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Some of the largest boards in the province have told families to keep their children at home, and that teachers would provide asynchronous work amid a provincewide walkout by education support workers.Christopher Katsarov/The Globe and Mail

More than a million students attending Ontario public schools will be home on Friday amid a provincewide walkout by education support workers defying the government’s passage of a bill that imposed a contract and banned their right to strike.

Some of the largest boards in the province, including in Toronto, Peel and York Region, have told families to keep their children at home, and that teachers would provide asynchronous work, meaning assignments are posted online or sent home the previous day.

Laura Walton, president of the CUPE’s Ontario School Board Council of Unions, said on Thursday that her 55,000 members will stage a walkout on Friday and continue their job action “for as long as it takes.” The union faces hefty fines – $4,000 a day on any worker who walks out, with a $500,000 penalty for the union – under the legislation, known as Bill 28.

Mediation talks for a new contract deal broke off between the union and the government Thursday afternoon. The union’s members include early childhood educators, caretakers, clerical staff and education assistants, who work with special needs children.

The Toronto District School Board, Canada’s largest board, told families that schools would be closed to in-person learning for as long as OSBCU workers remained off the job. Other boards have shared similar messages with families.

That also means all extracurricular activities and field trips would be cancelled.

“We did not take the decision to close schools tomorrow [Friday] lightly, particularly given the past few years of learning disruption for students due to the pandemic,” said Brendan Browne, director of education for the Toronto Catholic District School Board.

“We recognize that CUPE staff provide critical supports and services to students and schools, and without them, the health, welfare and safety of the school community may be compromised.”

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Ontario students have missed more days of in-person learning than any other province during waves of COVID-19. This has led to worries about the achievement gaps in learning, as well as the social and emotional struggles of students.

And prior to the pandemic, students missed days of school because unions engaged in job action – ranging from work-to-rule to one-day strikes – as tensions over contract negotiations with the government rose. They reached agreements with the province just as the first wave of COVID-19 in 2020 led to school closings.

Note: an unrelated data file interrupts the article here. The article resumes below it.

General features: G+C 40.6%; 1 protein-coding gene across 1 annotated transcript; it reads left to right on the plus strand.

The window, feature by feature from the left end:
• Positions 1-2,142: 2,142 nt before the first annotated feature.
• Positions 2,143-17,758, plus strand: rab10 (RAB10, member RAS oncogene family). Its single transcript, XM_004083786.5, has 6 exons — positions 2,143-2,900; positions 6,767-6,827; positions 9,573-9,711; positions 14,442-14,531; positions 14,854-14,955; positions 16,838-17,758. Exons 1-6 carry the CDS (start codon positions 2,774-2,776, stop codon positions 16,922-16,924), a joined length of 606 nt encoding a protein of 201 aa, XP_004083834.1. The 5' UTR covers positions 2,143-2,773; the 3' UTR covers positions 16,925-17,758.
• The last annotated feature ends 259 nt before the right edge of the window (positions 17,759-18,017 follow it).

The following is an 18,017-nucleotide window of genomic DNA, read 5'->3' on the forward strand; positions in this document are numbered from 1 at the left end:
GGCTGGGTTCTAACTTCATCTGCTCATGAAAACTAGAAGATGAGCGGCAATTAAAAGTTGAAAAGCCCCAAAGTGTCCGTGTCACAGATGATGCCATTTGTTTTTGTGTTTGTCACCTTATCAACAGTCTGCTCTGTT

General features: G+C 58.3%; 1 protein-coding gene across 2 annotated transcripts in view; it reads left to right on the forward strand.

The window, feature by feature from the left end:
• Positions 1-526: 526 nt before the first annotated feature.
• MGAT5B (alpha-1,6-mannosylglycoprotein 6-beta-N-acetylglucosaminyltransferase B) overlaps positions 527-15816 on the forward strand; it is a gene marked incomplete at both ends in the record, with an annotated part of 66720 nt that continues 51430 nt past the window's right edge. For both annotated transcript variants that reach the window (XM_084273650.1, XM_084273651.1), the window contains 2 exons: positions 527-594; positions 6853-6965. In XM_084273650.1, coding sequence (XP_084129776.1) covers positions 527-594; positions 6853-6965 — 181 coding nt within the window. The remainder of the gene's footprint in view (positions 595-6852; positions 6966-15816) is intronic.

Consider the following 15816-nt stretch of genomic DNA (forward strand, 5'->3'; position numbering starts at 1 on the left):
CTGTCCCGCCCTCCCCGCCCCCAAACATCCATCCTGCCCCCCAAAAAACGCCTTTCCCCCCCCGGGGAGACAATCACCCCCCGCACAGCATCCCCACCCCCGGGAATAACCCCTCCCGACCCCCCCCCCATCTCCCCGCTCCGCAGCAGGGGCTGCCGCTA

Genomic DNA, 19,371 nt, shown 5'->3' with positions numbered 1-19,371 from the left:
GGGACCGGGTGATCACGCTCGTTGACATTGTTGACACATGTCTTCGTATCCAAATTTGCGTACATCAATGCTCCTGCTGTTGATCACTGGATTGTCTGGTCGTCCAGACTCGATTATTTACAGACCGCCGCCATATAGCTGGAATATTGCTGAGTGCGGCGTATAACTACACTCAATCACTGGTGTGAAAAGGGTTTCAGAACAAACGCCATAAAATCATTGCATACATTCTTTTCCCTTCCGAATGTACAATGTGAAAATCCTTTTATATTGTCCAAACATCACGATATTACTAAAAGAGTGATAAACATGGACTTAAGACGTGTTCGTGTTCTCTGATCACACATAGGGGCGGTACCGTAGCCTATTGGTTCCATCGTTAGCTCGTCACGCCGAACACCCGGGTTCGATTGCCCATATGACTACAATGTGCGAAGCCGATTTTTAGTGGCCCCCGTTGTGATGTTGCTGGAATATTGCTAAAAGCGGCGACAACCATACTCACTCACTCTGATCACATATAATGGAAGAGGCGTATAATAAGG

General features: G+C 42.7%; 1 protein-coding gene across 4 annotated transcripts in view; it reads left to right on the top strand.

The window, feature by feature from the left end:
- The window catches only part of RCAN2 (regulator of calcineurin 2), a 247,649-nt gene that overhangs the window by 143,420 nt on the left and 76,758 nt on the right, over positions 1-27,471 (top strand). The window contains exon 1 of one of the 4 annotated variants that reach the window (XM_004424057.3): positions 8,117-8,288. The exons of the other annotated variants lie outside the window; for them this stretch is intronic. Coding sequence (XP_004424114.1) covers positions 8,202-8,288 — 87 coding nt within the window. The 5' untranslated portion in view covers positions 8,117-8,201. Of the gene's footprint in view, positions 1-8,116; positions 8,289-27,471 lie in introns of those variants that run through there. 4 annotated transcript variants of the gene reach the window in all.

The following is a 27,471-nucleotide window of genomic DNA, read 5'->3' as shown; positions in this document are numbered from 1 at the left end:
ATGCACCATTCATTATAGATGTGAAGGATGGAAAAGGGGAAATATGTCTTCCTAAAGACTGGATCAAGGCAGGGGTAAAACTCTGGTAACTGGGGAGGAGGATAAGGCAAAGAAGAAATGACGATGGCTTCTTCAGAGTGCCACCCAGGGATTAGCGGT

Ontario Education Minister Stephen Lecce said on Thursday that the government would do whatever it took to keep students in class. It wasn’t clear how that could happen if union members remained off the job.

A memo sent on Thursday from the Ministry of Education to school board education directors, a copy of which was obtained by The Globe and Mail, said educators should implement “contingency plans, where every effort is made to keep schools open for as many children as possible.”

The ministry told school boards that if there are health and safety concerns, they must make a “speedy transition” to remote learning for students that was synchronous or teacher-led.

The memo also noted that schools should remain open to staff, “who are expected to attend their workplace as usual, and in particular to support synchronous online learning.”

Several school boards said teachers would either send home material or communicate lessons over Google Classroom or other online portals for Friday. If the protests continue, they would need to figure out how to get devices and materials to students so they could learn synchronously.

Karen Brown, president of the Elementary Teachers’ Federation of Ontario, expressed frustration that the government was scrambling to provide direction to school boards at the last minute, and to immediately move to synchronous learning.

“They sent boards a memo at noon, when they knew what was coming for days,” she said. “Boards have made their plans, and have shared them with staff, students and families. To come in at the last-minute with direction that is impossible to implement is inappropriate, yet not surprising.”

Not all boards are closing schools on Friday, because their employees belong to different unions or they say the can manage without too much disruption to learning.

The Hamilton-Wentworth District School Board will keep its schools open. Roughly 500 caretakers and maintenance workers belong to OSBCU, and the board said it would deploy non-union staff if needed.

With a report from Dustin Cook